Next, we will be looking at the performance of HP’s Z Turbo Drive G2, which is an important component of the Z640 workstation. We will be comparing it to the following workstations and configurations. One important aspect of clarification is that the Z640 had its primary boot drive tested, while the same SSD inside the HP Z1 G3 was able to be tested as a secondary drive. As a result, speeds will look greater on the Z1, even though it is the exact same drive.

All IOMeter figures are represented as binary figures for MB/s speeds.

Our first test measures 2MB sequential performance. Here, the Z Turbo drives gave us an impressive 1,461.15MB/s write and 1,661.32MB/s read when inside the Z640. For the HP Z620, it had a maximum of 1,527.85MB/s read and 1,420.77MB/s write for sequential speeds.

In random transfer performance, the recorded 1,365.75MB/s write and 1,396.41MB/s read when used as the primary drive of the Z640.  Using the Z1 configuration (i.e. as a secondary drive), it posted 1,479.55MB/s read and 1,406.12MB/s write.

When switching to smaller 4K random transfers, the HP Z Turbo drives showed 75.58MB/s write and 29.44MB/s read in the Z640. As the secondary drive inside the HP Z1, it boasted 52.45MB/s read and 165.06MB/s write.

In throughput, the HP Z640 hit 7,535.8 IOPS read and 19,347.88 IOPS write.

Our 4K Write Latency tests showed HP Z640 equipped with the Turbo drives showed an average latency at 0.0512ms and a maximum latency at 8.739ms.

In our next test, we shift to a 4K random workload with 100% write activity that scales from 1QD to 64QD. In this setting, the Z640 workstation produced a range of 21,247.46 IOPS in burst to 96,097.46 in the terminal.

Looking at 100% read activity, the HP Z Turbo drives began at 7,577.58 IOPS, while peaking at 150,180.96 IOPS in the terminal. The HP Z1 G3 (generation 3) with the Z Turbo Drives showed a range of 13,426.03 IOPS to 243,369.88 IOPS when used as secondary drive.

Our last series of synthetic benchmarks compare the hard drives in a series of server mixed-workloads with a queue depth ranging from 1 to 128. Each of our server profile tests has a strong preference towards read activity, ranging from 67% read with our database profile to 100% read in our web server profile.

The first is our database profile with a 67% read and 33% write workload mix primarily centered on 8K transfer sizes. In the test, the HP Z Turbo drives recorded at range of 7,823.95 IOPS to 103,342.64 IOPS.

The next profile looks at a file server, with an 80% read and 20% write workload spread out over multiple transfer sizes ranging from 512-byte to 64KB. Results here told a similar story, as the HP Z Turbo drives posted similar performance, starting at 7,515.22 and peaking with 94,943.49 IOPS in the terminal when used as the primary drive in the Z640 (just behind the Z1 once again).

Our web server profile is read-only with a spread of transfer sizes from 512-byte to 512KB. The Z drives posted a range of 6,952.08 IOPS to 97,915.49 IOPS when inside the Z640. The Z1 workstation hit a peak of 98,164.51 IOPS.

The last profile looks at workstation activity, with a 20% write and 80% read mixture using 8K transfers, which showed an IOPS range of 7,179.97 in burst all the way to 116,728.22 in the terminal. The all-in-one Z1 G3 HP workstation boasted a similar range of 11,673.55 IOPS through 124,016.92 IOPS.


The HP Z640 is certainly a flexible workstation that gives users the option of installing a second processor. It leverages the Intel C612 chipset, which supports up to 22-core Intel Xeon E5-1600 and E5-2600 processor series. Moreover, the Z640 does a very good job at providing the maximum performance possible in such a small space, while offering an easy-to-use, tool-free design with an impressive set of expandability options for its size (you can add storage capabilities or additional I/O options seamlessly). The HP Z640 can be outfitted with a maximum 256GB (8x32GB) 2400MHz DDR4 RDIMM ECC of memory and offers numerous internal storage options that include several SSD configurations. With its efficient use of heatsinks and fans, as well as its active fan control, the HP Z640 offers acoustics that are even quieter than its predecessor. It also comes with full-grip integrated carrying handles, making it easy to move around the office.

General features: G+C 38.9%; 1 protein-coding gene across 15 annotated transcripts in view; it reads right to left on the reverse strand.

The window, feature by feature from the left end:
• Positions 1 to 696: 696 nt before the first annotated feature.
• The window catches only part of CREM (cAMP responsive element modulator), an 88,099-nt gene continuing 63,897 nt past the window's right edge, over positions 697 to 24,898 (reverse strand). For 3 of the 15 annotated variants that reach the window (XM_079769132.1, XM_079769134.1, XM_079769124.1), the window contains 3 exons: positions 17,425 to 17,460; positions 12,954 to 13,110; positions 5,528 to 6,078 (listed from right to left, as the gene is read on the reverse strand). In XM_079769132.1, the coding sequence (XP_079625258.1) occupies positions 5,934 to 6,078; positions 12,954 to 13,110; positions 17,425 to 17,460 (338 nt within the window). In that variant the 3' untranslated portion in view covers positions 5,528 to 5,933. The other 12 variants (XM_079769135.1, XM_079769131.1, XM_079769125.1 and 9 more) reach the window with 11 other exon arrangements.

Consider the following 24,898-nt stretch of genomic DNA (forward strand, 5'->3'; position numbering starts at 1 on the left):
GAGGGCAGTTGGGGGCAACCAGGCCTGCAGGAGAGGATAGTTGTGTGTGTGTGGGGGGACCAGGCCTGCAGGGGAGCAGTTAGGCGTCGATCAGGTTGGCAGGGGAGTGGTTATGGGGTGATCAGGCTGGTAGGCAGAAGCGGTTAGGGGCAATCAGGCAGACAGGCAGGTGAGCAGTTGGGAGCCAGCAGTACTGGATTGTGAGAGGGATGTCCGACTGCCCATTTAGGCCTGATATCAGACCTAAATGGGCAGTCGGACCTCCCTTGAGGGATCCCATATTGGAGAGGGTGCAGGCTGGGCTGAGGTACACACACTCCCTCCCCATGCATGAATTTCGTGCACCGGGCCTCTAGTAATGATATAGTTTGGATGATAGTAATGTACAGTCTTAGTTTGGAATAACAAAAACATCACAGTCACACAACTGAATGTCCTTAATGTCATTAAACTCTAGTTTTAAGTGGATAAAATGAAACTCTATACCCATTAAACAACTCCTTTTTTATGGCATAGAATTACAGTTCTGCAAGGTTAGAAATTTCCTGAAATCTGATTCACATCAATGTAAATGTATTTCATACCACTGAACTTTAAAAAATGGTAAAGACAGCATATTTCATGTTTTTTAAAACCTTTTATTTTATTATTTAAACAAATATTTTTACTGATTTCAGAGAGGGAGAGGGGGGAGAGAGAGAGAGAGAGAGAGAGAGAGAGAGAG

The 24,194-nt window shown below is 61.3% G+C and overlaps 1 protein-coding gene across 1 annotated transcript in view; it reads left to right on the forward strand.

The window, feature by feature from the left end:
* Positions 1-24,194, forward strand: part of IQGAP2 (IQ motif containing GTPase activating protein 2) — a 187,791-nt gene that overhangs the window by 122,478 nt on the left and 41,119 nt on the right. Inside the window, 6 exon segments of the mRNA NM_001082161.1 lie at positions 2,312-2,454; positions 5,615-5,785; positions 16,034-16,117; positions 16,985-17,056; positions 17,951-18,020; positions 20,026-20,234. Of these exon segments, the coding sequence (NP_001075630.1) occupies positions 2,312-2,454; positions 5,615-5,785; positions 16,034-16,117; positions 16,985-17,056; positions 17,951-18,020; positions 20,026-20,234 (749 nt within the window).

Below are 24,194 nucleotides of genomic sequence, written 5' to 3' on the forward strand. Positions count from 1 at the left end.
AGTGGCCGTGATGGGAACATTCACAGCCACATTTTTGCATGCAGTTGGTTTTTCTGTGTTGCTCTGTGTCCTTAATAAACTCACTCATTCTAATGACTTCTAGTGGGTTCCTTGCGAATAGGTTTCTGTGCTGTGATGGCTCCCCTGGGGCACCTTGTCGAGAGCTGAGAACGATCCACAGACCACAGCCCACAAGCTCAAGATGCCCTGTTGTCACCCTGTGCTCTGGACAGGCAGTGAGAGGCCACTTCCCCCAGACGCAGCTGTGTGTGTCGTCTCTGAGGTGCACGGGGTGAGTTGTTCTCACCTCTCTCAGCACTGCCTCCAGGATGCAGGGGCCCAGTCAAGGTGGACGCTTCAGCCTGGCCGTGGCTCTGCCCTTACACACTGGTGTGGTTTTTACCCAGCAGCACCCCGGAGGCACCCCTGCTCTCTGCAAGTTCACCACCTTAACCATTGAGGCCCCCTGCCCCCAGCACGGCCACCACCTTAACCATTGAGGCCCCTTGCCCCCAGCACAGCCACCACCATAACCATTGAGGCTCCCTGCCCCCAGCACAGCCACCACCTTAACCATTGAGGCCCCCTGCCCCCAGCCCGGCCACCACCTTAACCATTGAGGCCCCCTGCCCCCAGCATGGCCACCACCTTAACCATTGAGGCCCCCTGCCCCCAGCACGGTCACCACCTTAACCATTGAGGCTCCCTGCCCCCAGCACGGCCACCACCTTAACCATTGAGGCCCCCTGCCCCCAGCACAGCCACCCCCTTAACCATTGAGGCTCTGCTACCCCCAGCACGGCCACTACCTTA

To measure the overall performance of the HP Z640, we put it through a variety of different tests to demonstrate how it performs in resource-intensive and casual workloads, as well as storage tests to show the benefits of the Z Turbo Drive G2. We also targeted the performance of the video cards. During our Storage PCMark tests, the HP Z640 posted an impressive score of 5014 with a bandwidth of 330.68MB/s, while the Home Conventional benchmark showed a score of 4209 and 4214 when equipped with the NVIDIA Quadro M2000 and M5000, respectively.

We also looked at the performance of HP Z640’s Z Turbo drives. In these tests, the Z640 had its primary boot drive tested, while the same SSD inside the HP Z1 G3 was able to be tested as a secondary drive. Overall, the Z640 showed impressive speeds and was generally an improvement over its predecessor when leveraging the Z drives. During our 2MB sequential tests, the Z640’s Z Turbo Drive G2 had an impressive 1,461.15MB/s write and 1,661.32MB/s read, while random transfer performance recorded 1,365.75MB/s write and 1,396.41MB/s read.  During our aligned read and write, it posted a range of 7,577.58 IOPS and 150,180.96 IOPS, and 21,247.46 IOPS and 96,097.46 IOPS respectively. Server mixed-workloads showed great overall results as well.


  • Supports a wide range of Xeon processor options, up to the 18-core E5-2699v4
  • Blistering fast SSD storage options
  • Very quiet operation, even under full load


  • Price can quickly shoot up depending on configuration

Bottom Line

The HP Z640 Workstation offers a lot of power and functionality packed in its compact, modular design, while giving buyers a great deal of flexibility in CPU, graphics and storage offerings.